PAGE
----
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Using a custom storage layer

Using a custom storage layer

FOSUserBundle has been designed to allow you to easily change the storage layer used by your application and keep all of the functionality provided by the bundle.

Implementing a new storage layer requires providing two classes: the user implementation and the corresponding user manager (you will of course need two other classes if you want to use the groups).

The user implementation must implement FOS\UserBundle\Model\UserInterface and the user manager must implement FOS\UserBundle\Model\UserManagerInterface. The FOS\UserBundle\Model namespace provides base classes to make it easier to implement these interfaces.


You need to take care to always call updateCanonicalFields and updatePassword before saving a user. This is done when calling updateUser so you will be safe if you always use the user manager to save the users. If your storage layer gives you a hook in its saving process, you can use it to make your implementation more flexible (this is done for Doctrine using listeners for instance)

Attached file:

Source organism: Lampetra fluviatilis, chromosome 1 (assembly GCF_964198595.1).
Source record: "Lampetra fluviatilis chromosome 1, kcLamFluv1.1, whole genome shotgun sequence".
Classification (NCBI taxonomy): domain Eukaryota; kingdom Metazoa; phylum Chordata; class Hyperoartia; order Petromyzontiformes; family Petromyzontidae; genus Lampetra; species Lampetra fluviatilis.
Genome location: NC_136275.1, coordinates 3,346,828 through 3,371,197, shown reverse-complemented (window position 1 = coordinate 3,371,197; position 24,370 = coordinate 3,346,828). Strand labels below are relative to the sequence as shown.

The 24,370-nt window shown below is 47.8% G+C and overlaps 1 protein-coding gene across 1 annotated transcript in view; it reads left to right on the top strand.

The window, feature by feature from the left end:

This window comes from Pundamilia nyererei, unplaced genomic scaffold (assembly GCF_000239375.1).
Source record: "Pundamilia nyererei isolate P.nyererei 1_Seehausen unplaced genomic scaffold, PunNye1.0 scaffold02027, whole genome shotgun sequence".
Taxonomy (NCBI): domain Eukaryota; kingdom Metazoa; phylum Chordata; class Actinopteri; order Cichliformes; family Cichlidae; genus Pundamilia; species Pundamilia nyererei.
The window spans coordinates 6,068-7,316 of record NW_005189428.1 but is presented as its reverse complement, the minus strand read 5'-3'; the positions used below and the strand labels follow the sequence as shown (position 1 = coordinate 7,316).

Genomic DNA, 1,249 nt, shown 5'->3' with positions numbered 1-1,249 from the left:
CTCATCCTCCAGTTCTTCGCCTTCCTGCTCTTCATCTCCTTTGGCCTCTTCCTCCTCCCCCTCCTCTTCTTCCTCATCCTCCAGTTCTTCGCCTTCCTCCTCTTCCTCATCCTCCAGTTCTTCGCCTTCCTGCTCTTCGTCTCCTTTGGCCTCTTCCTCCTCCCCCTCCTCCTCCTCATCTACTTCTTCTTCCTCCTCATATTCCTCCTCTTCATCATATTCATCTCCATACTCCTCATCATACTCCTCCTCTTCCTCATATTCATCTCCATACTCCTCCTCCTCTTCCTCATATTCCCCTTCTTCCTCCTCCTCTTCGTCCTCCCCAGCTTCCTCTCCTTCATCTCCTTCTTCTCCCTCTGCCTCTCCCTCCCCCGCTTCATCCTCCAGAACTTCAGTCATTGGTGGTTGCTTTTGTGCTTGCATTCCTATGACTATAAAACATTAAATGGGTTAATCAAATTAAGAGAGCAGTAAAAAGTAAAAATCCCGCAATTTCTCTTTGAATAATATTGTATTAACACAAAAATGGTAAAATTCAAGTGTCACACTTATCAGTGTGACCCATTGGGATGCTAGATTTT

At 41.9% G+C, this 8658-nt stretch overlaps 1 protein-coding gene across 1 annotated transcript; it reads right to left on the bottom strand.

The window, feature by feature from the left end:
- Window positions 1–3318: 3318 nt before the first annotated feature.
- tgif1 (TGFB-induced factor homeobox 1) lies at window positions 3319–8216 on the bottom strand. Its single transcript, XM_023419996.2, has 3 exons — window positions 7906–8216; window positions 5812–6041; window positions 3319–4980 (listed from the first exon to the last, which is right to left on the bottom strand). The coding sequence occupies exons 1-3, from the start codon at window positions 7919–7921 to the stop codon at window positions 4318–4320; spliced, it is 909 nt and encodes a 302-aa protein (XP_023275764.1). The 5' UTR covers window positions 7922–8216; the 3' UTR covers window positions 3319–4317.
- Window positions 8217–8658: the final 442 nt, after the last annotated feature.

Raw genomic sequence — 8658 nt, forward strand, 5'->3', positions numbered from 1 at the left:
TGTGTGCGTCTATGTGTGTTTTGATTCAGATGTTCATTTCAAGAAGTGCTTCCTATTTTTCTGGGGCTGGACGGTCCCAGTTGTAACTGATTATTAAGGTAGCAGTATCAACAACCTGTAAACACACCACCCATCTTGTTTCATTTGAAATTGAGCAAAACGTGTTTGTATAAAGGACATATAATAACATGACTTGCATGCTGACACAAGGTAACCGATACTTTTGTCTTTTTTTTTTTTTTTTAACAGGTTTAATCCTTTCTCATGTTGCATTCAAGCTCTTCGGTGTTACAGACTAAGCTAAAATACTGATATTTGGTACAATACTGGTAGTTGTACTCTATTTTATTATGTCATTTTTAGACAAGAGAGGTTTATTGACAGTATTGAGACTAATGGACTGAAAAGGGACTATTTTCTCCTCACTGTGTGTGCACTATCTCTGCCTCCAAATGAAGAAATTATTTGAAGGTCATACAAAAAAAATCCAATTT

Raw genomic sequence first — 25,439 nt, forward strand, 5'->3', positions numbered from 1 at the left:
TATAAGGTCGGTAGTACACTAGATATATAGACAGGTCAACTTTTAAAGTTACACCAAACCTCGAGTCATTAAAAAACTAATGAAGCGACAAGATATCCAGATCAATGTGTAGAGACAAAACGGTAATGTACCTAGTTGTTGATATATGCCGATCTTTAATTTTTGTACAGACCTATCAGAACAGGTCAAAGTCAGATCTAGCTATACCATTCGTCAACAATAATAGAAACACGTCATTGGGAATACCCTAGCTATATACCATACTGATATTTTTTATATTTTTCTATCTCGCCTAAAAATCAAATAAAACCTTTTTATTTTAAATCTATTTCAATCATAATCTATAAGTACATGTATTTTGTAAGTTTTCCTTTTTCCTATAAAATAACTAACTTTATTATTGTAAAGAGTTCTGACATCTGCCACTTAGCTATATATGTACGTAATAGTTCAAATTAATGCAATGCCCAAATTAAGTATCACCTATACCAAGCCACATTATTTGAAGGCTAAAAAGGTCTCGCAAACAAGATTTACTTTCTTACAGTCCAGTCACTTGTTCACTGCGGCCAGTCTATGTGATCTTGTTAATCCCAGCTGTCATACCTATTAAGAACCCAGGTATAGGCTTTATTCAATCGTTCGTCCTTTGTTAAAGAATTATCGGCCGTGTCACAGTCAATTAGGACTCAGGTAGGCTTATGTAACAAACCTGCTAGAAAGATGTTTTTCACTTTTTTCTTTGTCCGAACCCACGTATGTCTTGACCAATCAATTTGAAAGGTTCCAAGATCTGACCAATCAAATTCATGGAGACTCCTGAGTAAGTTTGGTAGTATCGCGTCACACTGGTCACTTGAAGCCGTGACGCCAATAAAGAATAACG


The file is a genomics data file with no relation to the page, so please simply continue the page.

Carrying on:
Configuring FOSUserBundle to use your implementation

To use your own implementation, create a service for your user manager. The following example will assume that its id is app.custom_user_manager.

# app/config/config.yml
    db_driver: custom  # custom means that none of the built-in implementation is used
    user_class: AppBundle\Model\CustomUser
        user_manager: app.custom_user_manager
    firewall_name: main


Your own service can be a private one. FOSUserBundle will create an alias to make it available through fos_user.user_manager.


The validation of the uniqueness of the username and email fields is done using the constraints provided by DoctrineBundle or PropelBundle. You will need to take care of this validation when using a custom storage layer, using a custom constraint

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